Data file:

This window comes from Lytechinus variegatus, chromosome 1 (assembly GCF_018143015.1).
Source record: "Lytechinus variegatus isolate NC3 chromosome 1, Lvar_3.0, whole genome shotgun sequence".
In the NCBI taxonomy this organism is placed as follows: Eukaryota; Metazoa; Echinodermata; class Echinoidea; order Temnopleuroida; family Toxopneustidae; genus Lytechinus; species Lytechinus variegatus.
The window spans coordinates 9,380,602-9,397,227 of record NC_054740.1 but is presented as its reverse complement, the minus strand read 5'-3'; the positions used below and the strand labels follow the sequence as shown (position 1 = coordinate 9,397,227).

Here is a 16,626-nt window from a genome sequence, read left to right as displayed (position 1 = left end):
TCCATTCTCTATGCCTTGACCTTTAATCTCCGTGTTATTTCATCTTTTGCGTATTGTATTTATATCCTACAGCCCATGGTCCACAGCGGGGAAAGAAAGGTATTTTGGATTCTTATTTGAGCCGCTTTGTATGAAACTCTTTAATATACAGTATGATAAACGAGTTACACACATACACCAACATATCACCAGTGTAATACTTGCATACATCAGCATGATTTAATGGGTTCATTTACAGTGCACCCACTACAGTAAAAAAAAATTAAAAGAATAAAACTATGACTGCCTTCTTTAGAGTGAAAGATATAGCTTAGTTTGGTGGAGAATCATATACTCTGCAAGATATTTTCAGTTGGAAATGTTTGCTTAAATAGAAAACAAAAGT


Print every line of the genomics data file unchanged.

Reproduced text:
This window comes from Lytechinus variegatus, chromosome 1 (assembly GCF_018143015.1).
Source record: "Lytechinus variegatus isolate NC3 chromosome 1, Lvar_3.0, whole genome shotgun sequence".
In the NCBI taxonomy this organism is placed as follows: Eukaryota; Metazoa; Echinodermata; class Echinoidea; order Temnopleuroida; family Toxopneustidae; genus Lytechinus; species Lytechinus variegatus.
The window spans coordinates 9,380,602-9,397,227 of record NC_054740.1 but is presented as its reverse complement, the minus strand read 5'-3'; the positions used below and the strand labels follow the sequence as shown (position 1 = coordinate 9,397,227).

Here is a 16,626-nt window from a genome sequence, read left to right as displayed (position 1 = left end):
TCCATTCTCTATGCCTTGACCTTTAATCTCCGTGTTATTTCATCTTTTGCGTATTGTATTTATATCCTACAGCCCATGGTCCACAGCGGGGAAAGAAAGGTATTTTGGATTCTTATTTGAGCCGCTTTGTATGAAACTCTTTAATATACAGTATGATAAACGAGTTACACACATACACCAACATATCACCAGTGTAATACTTGCATACATCAGCATGATTTAATGGGTTCATTTACAGTGCACCCACTACAGTAAAAAAAAATTAAAAGAATAAAACTATGACTGCCTTCTTTAGAGTGAAAGATATAGCTTAGTTTGGTGGAGAATCATATACTCTGCAAGATATTTTCAGTTGGAAATGTTTGCTTAAATAGAAAACAAAAGT